Combat the clutter

Storage in your home to achieve a calmer and welcoming space

I asked and you answered, very clearly.

“What do you need help with?”

“Storage” you replied.

So in a series of posts over the next few months I’m going to look at storage around the home. I will divide this up into sections so it can be methodical and focused on areas of your home with specifics for that space. I will hunt out the clever sites and bargains to be had. I will guide you through the process. And I will high five you (virtually) when you sort your storage, stand back and take a breath because it has made you love how you live (or at least helped with the clutter which feels like it is everywhere!).

The thing with storage is that you must realise it's got to be respected. It’s not a glorified black bag with endless space to continue stuffing these things that have no meaning or value to you. What you need first is a bin and recycling power.

So before you embrace storage, I urge you… declutter, lose the noose and get rid of all those things that are hanging around and have no place in your heart or your home. Then identify what’s left and lets get storing….

I’m going to look at storage for children in my first post and then on a fortnightly basis I’ll drop by with another room and more storage finds.

Enjoy and do drop me a line if you have any questions and queries on you storage challenges.

Part 1: Children’s storage

Doing it for the kids

Children bring joy to a home but they also bring a lot of stuff. From babies with their play mats and buggies, through to teenagers and gaming equipment, they require space and an abundance of storage to hold all of their bits and pieces.

See below my top 5 storage ideas for children around the home.

Built in and deep

These units built into a playroom are actually kitchen base units. The doors have been spray painted a specific colour that can easily be updated in years to come and the finish is matt to help conceal those pesky little finger prints which appear all to often on gloss finishes!

The depth of these units is 600mm so they go back a long way and confidently store many baskets of toys, Lego, craft boxes… it's a tardis!

The configuration of the doors means that the children can access the bottom units and adults can still use the top sections for additional things like nappies or upcoming birthday presents. By keeping them up high it also keeps them away from little hands that can’t yet reach that far!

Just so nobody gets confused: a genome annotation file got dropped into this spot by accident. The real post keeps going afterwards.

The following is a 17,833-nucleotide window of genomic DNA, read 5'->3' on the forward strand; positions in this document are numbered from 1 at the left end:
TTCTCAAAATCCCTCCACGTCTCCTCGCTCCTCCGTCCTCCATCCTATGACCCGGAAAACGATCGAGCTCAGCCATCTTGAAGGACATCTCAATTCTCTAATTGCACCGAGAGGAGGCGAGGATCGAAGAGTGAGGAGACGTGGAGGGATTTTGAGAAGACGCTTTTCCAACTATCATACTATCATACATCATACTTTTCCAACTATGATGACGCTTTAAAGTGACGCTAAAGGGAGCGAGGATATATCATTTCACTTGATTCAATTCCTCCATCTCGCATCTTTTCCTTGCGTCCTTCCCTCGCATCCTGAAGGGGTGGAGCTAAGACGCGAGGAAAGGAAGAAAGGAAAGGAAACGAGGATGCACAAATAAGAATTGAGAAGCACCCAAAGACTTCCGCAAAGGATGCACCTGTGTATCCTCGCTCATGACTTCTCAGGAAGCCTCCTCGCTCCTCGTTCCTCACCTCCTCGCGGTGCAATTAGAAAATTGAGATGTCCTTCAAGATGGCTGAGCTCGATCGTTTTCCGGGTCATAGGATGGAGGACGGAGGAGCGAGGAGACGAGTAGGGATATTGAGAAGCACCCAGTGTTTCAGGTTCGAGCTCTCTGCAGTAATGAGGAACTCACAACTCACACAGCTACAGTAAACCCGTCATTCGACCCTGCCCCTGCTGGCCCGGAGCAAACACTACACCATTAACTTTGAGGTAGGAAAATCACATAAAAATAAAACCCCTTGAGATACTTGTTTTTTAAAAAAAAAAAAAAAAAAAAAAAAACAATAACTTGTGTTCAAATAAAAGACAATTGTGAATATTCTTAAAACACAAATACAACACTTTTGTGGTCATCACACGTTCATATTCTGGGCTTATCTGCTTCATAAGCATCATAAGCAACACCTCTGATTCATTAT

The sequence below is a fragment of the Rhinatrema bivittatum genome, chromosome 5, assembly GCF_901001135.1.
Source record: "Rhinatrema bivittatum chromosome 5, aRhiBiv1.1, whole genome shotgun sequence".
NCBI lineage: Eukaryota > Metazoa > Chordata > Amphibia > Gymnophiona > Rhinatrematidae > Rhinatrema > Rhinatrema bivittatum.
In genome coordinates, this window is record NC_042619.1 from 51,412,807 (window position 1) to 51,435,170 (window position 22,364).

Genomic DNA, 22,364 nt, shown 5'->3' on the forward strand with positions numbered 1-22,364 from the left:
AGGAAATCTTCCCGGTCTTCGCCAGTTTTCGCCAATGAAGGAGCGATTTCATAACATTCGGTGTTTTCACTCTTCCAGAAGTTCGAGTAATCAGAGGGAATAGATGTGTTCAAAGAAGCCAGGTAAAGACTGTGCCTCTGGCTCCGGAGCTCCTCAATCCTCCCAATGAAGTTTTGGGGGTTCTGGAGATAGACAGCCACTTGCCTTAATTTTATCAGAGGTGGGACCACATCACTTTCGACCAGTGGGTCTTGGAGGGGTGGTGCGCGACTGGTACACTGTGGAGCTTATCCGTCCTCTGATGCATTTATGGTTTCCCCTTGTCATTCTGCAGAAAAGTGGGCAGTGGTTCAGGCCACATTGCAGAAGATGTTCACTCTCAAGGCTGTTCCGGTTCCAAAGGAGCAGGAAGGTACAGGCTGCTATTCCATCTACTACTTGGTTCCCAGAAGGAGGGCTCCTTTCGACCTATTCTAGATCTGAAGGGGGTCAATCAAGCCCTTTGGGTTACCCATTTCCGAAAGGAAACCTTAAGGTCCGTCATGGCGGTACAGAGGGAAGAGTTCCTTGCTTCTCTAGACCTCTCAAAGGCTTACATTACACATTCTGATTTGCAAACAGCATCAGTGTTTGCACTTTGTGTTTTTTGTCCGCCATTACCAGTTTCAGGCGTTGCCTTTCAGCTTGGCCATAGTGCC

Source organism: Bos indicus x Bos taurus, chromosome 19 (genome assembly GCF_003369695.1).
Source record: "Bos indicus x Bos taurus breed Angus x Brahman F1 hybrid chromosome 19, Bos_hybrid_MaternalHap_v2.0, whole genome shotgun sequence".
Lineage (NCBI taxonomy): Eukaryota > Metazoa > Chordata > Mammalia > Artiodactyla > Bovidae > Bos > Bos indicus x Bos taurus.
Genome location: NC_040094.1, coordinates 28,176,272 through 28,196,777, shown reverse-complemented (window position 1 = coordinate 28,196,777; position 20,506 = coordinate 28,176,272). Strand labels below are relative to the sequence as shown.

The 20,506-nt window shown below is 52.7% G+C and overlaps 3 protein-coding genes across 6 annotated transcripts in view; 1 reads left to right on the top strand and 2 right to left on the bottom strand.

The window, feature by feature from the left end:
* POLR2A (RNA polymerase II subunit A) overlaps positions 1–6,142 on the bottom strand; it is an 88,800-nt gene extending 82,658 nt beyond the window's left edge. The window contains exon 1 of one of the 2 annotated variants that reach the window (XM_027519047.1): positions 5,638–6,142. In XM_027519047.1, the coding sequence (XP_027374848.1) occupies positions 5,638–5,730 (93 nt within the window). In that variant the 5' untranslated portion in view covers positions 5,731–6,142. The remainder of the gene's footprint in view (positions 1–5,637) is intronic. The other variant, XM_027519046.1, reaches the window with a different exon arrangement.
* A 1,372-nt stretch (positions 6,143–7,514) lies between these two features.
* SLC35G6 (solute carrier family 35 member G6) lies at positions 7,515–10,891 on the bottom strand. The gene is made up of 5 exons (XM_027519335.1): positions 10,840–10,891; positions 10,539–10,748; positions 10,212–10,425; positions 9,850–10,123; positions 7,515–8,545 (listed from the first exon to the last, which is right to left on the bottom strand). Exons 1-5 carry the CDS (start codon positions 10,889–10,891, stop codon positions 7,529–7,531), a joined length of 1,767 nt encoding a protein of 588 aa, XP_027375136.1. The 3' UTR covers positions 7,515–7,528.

Fitting the units across an entire wall leaves fewer gaps for dust and small toys to disappear into. It also creates a streamlined effect, which is very welcoming in the chaos of a child’s room. The units are fitted directly to the wall so they are very safe, which is paramount when looking at storage for children’s spaces.

I used DIY kitchens for these units and the doors are spray painted in Little Greene Paint Spearmint.

Ingenious shelving

 
 

A great way to achieve some useful storage in children’s spaces is with shelves. Think floating shelves, bookshelves, picture rails….but off the ground and on the wall.

As well as performing a useful function, if chosen carefully, these shelves can turn a very boring wall into a beacon of accessible activity for the kids.

These shelves can be bought at gltc.co.uk but it’s worth having a look through the GLTC website as they have many options of ledges and shelves depending on the style you are looking for.

House Shelves

 
 

Think a miniature dolls house, on the wall and again off the ground!

This theory can take on a life of its own. The kids can use it as a playhouse when they are younger and also store their precious treasure, as they get older.

Have a look at IKEA for a similar one to the image above.

Bed space

Under bed storage can be useful to store bulky and infrequently used items. I find it’s a great place to store the winter duvet in summertime or the extra guest pillows. This bed has two deep drawers, which pull out and hold the bulky items in our house. Find the base at John Lewis.

Storage with wheels

Having something, which your little one can pull behind them, gives the novelty of holding and keeping the toys within the box.

It offers an alternative to toys going everywhere This pull along is just big enough to hold a selection of toys to keep your child busy for a while and can then be pulled back to its original home at the end of playtime. Buy it at IKEA.

Another pull along option especially designed for books is the Mr. Bear cart from GLTC

Children’s storage online: